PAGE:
by William J. McGee | July 01, 2007

Despite their significant financial woes and irksome service issues, the legacy hub-and-spoke airlines still have their fans. Not suprisingly, many meeting planners and bookers of group travel are among this loyal faction, and why not? The one thing most major airlines still do well is provide lots of flight frequencies, lots of available seats and lots of bonus mileage -- all factors that can make meeting planning much easier.

In recent years, however, low-cost carriers as large as Southwest and as small as Spirit have become more aggressive about securing group business. The results have been quite mixed, but there’s no denying their three key advantages: lower fares, lower fares and lower fares. For many meeting planners, it makes sense to consider low-cost carriers, at least on a case-by-case basis.

Steve Kinsley, owner of Kinsley & Associates, a full-service meetings management firm in Littleton, Colo., finds many of his clients are open-minded about alternative air options. “For the most part,” he says, “our customers are not beholden to any airline. They just want the lowest fares.” Kinsley adds, “I think low-fare carrier service is as good, if not better in some cases.”

New players

For many low-fare airlines, the emphasis initially was on serving vacation destin-ations and attracting leisure bookings. There’s no better example than JetBlue, which launched by connecting the Northeast and sun spots. Now the airline has added corporate cities such as Chicago and Richmond, Va., to its route map and is actively seeking meetings business.

In March, the beleaguered airline was reeling from nationally publicized flight delays and cancellations triggered by winter storms but exacerbated by internal miscues. Even so, the company chose that time to roll out CompanyBlue Meetings and offered a juicy incentive of 10 free one-way travel certificates for every centrally booked group of 15 or more travelers on the same flight by July 1. The program’s highlights include holding seats for two weeks without a deposit, allowing final payment 30 days prior to departure, and awarding planners one free travel certificate for every 40 travelers booked.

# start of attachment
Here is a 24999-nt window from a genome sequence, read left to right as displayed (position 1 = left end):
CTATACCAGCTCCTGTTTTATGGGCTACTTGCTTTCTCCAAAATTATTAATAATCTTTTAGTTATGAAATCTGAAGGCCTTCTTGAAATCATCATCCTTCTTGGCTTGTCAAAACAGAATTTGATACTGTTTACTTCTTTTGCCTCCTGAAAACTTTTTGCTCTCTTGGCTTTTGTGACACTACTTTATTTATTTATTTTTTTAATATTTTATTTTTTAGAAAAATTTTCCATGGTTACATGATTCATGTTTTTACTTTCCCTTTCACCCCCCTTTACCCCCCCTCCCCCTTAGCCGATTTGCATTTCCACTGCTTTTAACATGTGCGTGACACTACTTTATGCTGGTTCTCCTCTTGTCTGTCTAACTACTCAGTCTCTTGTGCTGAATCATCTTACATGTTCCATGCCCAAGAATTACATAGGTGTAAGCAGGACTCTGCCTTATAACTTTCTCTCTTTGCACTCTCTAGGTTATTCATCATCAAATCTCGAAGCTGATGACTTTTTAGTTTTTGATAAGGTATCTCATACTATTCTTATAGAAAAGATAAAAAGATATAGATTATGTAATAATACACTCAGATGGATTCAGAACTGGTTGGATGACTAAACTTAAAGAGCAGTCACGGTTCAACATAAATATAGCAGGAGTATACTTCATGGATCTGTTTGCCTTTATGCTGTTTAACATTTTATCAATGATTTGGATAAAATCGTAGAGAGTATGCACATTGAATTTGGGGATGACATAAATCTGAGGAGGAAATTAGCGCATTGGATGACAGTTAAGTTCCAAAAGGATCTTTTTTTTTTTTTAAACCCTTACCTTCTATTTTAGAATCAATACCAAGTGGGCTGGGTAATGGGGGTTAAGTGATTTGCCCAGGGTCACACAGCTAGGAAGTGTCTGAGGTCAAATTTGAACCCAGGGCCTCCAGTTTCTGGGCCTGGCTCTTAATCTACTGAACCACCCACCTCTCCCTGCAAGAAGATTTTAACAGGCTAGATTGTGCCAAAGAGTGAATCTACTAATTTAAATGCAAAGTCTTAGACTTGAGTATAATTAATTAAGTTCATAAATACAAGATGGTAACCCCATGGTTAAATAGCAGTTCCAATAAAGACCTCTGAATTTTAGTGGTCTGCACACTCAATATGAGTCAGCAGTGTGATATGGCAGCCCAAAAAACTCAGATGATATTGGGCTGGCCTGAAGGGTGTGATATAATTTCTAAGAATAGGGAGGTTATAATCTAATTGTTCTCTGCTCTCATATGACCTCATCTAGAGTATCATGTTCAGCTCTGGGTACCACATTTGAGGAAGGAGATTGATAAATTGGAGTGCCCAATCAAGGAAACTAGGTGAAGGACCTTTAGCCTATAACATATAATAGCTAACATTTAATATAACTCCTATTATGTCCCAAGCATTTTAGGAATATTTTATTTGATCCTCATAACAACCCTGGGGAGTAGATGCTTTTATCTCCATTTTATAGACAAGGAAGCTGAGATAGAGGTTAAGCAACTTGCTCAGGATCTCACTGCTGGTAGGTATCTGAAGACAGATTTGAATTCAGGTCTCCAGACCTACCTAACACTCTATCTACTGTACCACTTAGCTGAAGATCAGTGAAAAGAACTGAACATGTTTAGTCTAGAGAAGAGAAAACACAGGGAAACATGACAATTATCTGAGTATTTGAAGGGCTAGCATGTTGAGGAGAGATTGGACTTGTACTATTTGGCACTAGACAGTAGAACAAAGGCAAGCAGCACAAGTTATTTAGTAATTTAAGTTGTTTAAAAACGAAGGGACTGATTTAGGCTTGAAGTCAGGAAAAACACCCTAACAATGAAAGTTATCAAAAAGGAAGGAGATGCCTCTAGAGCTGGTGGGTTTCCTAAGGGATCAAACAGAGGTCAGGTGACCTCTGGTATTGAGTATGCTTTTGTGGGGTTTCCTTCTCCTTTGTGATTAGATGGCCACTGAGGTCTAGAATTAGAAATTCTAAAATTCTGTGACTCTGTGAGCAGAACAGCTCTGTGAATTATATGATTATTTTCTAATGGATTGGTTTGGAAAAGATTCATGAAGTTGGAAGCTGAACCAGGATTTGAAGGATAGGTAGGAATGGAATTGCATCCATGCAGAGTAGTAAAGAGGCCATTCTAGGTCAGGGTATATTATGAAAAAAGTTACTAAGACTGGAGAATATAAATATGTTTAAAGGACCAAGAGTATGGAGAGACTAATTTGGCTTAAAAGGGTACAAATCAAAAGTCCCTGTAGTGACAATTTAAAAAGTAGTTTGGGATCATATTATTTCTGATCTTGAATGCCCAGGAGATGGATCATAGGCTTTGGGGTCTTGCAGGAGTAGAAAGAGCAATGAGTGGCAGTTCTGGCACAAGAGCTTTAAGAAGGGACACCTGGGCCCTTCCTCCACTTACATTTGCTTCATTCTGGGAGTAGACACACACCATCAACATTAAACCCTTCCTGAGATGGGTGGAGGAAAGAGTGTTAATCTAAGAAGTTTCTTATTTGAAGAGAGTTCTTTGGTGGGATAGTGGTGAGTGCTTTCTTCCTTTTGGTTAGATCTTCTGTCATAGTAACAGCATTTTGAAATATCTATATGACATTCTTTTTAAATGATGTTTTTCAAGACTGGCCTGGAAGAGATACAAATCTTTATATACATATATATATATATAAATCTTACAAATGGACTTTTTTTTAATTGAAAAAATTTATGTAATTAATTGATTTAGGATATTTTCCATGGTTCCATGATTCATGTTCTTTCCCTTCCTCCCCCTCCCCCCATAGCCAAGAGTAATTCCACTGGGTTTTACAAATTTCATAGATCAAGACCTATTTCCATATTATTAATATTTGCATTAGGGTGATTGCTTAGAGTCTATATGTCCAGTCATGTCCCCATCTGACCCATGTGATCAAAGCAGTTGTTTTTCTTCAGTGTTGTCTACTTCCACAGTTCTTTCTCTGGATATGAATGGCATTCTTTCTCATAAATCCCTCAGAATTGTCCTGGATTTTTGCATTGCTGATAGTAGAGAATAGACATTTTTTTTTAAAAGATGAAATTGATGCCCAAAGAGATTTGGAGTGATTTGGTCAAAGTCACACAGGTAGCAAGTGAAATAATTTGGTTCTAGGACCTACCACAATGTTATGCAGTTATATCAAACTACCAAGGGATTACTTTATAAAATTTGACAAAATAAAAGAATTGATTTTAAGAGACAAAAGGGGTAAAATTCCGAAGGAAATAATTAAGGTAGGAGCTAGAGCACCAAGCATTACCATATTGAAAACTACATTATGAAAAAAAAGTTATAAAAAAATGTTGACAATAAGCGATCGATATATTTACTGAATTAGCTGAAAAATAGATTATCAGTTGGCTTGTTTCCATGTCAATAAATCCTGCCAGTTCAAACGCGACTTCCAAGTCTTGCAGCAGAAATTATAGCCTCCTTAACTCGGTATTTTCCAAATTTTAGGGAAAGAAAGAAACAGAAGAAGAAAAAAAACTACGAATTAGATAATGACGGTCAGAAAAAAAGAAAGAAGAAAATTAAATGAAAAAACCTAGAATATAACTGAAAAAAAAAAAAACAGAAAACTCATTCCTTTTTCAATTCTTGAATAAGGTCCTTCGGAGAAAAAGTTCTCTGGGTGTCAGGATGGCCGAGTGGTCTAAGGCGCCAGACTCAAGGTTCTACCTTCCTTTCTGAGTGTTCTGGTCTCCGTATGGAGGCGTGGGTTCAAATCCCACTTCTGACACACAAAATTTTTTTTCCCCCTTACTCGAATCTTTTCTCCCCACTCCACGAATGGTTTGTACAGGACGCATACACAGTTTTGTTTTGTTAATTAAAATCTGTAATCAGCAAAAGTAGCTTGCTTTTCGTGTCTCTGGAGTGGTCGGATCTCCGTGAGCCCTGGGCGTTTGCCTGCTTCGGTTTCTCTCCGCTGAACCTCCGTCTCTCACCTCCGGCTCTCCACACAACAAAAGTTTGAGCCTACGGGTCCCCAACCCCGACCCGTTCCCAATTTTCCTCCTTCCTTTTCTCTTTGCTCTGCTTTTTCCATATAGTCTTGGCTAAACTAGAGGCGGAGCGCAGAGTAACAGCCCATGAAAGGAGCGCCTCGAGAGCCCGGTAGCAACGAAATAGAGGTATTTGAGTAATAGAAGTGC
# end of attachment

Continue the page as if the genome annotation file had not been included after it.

“We’ve made a conscious effort to go after the business community,” says Chad Meyerson, who was hired in April 2006 as manager of group sales for JetBlue. He spent a year interviewing hundreds of corporate clients, developing a database of customers, attending trade shows and organizing fam trips. He says the feedback from planners was that some cared about incentives and perks, while others were focused on “just good service.”

Meyerson says meeting planners told JetBlue that airline booking policies are “one of their biggest headaches.” Therefore, he says, his company modified standard fees and penalties and allows up to 10 percent of seats to be changed, as well as unlimited name changes.

In some ways, JetBlue is following the big players, and in some ways it is leading the smaller contenders. Other domestic low-cost carriers are providing special incentives for groups. Among them:

AirTran Airways. Based in Orlando, this low-fare airline has developed an extensive package of tools for meeting planners dubbed EventSavers. It features 10 percent discounts on most fares, priority advance seat assignments at time of ticketing, one free change per reservation and discounted meeting rates through car rental partner Hertz. In addition, travelers can arrive or depart up to three days before or after the event (with no minimum stay or Saturday-night stay required), and certain fare classes include confirmed business-class upgrades. Meeting planners receive one free roundtrip coach ticket for every 30 passengers traveling.

AirTran plane flying

Frugal flying: AirTran Airways’
EventSavers plan offers
10 percent discounts.

* ATA Airlines. For groups of 10 or more, the Indianapolis-based carrier offers discounts of up to 15 percent and the services of group sales specialists. Passenger names are not due until 45 days prior to departure, and ATA offers one free tour-conductor ticket to the group leader for every 25 paid tickets. An optional deposit payment plan is available.

* Frontier Airlines. The threshold is a little higher with this Denver-based carrier: The meetings and conventions program is available only for groups of 20 or more. However, discounts of 10 percent off the lowest available fares are offered, and attendees have a three-day window for pre- and post-travel. Participants can book online or through the group sales desk.

Spirit Airlines in air
Spirit Airlines:
Free name changes and more

* Spirit Airlines. Groups of 10 or more passengers on the same itinerary are eligible for the Miramar, Fla.-based airline’s group and meeting fares. Benefits include free name changes for up to 30 days before scheduled departure, a dedicated group desk, and discounts for rental cars and hotels.